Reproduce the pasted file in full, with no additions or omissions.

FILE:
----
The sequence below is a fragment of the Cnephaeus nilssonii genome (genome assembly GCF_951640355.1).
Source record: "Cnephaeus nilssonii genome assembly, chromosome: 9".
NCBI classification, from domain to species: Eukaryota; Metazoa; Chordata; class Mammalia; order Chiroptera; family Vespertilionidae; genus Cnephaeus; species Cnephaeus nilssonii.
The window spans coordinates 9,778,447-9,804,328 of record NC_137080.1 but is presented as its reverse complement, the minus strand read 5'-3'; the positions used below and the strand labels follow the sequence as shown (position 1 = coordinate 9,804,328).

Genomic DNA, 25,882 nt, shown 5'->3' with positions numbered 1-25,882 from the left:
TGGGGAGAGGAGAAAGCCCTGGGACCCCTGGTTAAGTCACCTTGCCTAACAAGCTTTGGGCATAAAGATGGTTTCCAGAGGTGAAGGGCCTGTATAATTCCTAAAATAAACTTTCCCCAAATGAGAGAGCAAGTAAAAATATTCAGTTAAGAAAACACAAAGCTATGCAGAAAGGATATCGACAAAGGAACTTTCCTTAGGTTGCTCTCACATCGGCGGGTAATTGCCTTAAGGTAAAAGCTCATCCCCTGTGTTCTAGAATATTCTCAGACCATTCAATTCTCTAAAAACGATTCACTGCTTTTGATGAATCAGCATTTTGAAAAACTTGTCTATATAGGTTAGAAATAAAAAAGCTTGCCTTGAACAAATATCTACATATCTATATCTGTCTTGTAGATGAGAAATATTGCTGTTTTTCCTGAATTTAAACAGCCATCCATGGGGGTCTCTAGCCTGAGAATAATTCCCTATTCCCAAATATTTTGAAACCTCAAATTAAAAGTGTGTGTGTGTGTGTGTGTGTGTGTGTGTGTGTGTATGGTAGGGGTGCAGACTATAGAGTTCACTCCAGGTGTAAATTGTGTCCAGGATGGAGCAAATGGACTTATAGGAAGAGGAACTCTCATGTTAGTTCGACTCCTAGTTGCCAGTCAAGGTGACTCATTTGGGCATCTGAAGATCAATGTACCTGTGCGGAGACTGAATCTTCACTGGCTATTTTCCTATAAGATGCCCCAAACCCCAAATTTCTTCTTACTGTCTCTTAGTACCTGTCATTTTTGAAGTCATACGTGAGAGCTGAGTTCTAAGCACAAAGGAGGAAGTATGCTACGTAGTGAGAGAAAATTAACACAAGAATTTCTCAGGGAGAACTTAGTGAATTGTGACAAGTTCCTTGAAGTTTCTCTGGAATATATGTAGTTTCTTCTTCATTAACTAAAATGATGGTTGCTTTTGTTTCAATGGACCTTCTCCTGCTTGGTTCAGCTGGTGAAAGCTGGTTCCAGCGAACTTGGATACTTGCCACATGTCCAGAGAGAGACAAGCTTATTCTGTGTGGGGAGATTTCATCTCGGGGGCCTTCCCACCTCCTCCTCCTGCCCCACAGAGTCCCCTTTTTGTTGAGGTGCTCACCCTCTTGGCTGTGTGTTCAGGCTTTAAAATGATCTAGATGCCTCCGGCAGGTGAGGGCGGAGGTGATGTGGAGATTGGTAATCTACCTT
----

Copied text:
The sequence below is a fragment of the Cnephaeus nilssonii genome (genome assembly GCF_951640355.1).
Source record: "Cnephaeus nilssonii genome assembly, chromosome: 9".
NCBI classification, from domain to species: Eukaryota; Metazoa; Chordata; class Mammalia; order Chiroptera; family Vespertilionidae; genus Cnephaeus; species Cnephaeus nilssonii.
The window spans coordinates 9,778,447-9,804,328 of record NC_137080.1 but is presented as its reverse complement, the minus strand read 5'-3'; the positions used below and the strand labels follow the sequence as shown (position 1 = coordinate 9,804,328).

Genomic DNA, 25,882 nt, shown 5'->3' with positions numbered 1-25,882 from the left:
TGGGGAGAGGAGAAAGCCCTGGGACCCCTGGTTAAGTCACCTTGCCTAACAAGCTTTGGGCATAAAGATGGTTTCCAGAGGTGAAGGGCCTGTATAATTCCTAAAATAAACTTTCCCCAAATGAGAGAGCAAGTAAAAATATTCAGTTAAGAAAACACAAAGCTATGCAGAAAGGATATCGACAAAGGAACTTTCCTTAGGTTGCTCTCACATCGGCGGGTAATTGCCTTAAGGTAAAAGCTCATCCCCTGTGTTCTAGAATATTCTCAGACCATTCAATTCTCTAAAAACGATTCACTGCTTTTGATGAATCAGCATTTTGAAAAACTTGTCTATATAGGTTAGAAATAAAAAAGCTTGCCTTGAACAAATATCTACATATCTATATCTGTCTTGTAGATGAGAAATATTGCTGTTTTTCCTGAATTTAAACAGCCATCCATGGGGGTCTCTAGCCTGAGAATAATTCCCTATTCCCAAATATTTTGAAACCTCAAATTAAAAGTGTGTGTGTGTGTGTGTGTGTGTGTGTGTGTGTGTATGGTAGGGGTGCAGACTATAGAGTTCACTCCAGGTGTAAATTGTGTCCAGGATGGAGCAAATGGACTTATAGGAAGAGGAACTCTCATGTTAGTTCGACTCCTAGTTGCCAGTCAAGGTGACTCATTTGGGCATCTGAAGATCAATGTACCTGTGCGGAGACTGAATCTTCACTGGCTATTTTCCTATAAGATGCCCCAAACCCCAAATTTCTTCTTACTGTCTCTTAGTACCTGTCATTTTTGAAGTCATACGTGAGAGCTGAGTTCTAAGCACAAAGGAGGAAGTATGCTACGTAGTGAGAGAAAATTAACACAAGAATTTCTCAGGGAGAACTTAGTGAATTGTGACAAGTTCCTTGAAGTTTCTCTGGAATATATGTAGTTTCTTCTTCATTAACTAAAATGATGGTTGCTTTTGTTTCAATGGACCTTCTCCTGCTTGGTTCAGCTGGTGAAAGCTGGTTCCAGCGAACTTGGATACTTGCCACATGTCCAGAGAGAGACAAGCTTATTCTGTGTGGGGAGATTTCATCTCGGGGGCCTTCCCACCTCCTCCTCCTGCCCCACAGAGTCCCCTTTTTGTTGAGGTGCTCACCCTCTTGGCTGTGTGTTCAGGCTTTAAAATGATCTAGATGCCTCCGGCAGGTGAGGGCGGAGGTGATGTGGAGATTGGTAATCTACCTT